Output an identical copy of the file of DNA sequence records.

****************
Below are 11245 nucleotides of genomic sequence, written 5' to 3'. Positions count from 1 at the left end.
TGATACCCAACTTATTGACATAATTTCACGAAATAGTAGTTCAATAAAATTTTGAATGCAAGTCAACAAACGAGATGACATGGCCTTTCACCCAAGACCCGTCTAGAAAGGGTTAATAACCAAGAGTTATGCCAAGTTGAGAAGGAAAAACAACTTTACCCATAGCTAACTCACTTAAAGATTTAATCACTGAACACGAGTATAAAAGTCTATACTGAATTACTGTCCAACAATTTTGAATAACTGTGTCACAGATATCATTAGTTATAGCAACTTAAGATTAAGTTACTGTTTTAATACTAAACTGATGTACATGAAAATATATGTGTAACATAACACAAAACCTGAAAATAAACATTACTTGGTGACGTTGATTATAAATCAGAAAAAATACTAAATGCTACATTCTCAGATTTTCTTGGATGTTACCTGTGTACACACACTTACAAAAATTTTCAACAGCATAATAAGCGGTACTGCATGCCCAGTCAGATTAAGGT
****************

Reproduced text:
Below are 11245 nucleotides of genomic sequence, written 5' to 3'. Positions count from 1 at the left end.
TGATACCCAACTTATTGACATAATTTCACGAAATAGTAGTTCAATAAAATTTTGAATGCAAGTCAACAAACGAGATGACATGGCCTTTCACCCAAGACCCGTCTAGAAAGGGTTAATAACCAAGAGTTATGCCAAGTTGAGAAGGAAAAACAACTTTACCCATAGCTAACTCACTTAAAGATTTAATCACTGAACACGAGTATAAAAGTCTATACTGAATTACTGTCCAACAATTTTGAATAACTGTGTCACAGATATCATTAGTTATAGCAACTTAAGATTAAGTTACTGTTTTAATACTAAACTGATGTACATGAAAATATATGTGTAACATAACACAAAACCTGAAAATAAACATTACTTGGTGACGTTGATTATAAATCAGAAAAAATACTAAATGCTACATTCTCAGATTTTCTTGGATGTTACCTGTGTACACACACTTACAAAAATTTTCAACAGCATAATAAGCGGTACTGCATGCCCAGTCAGATTAAGGT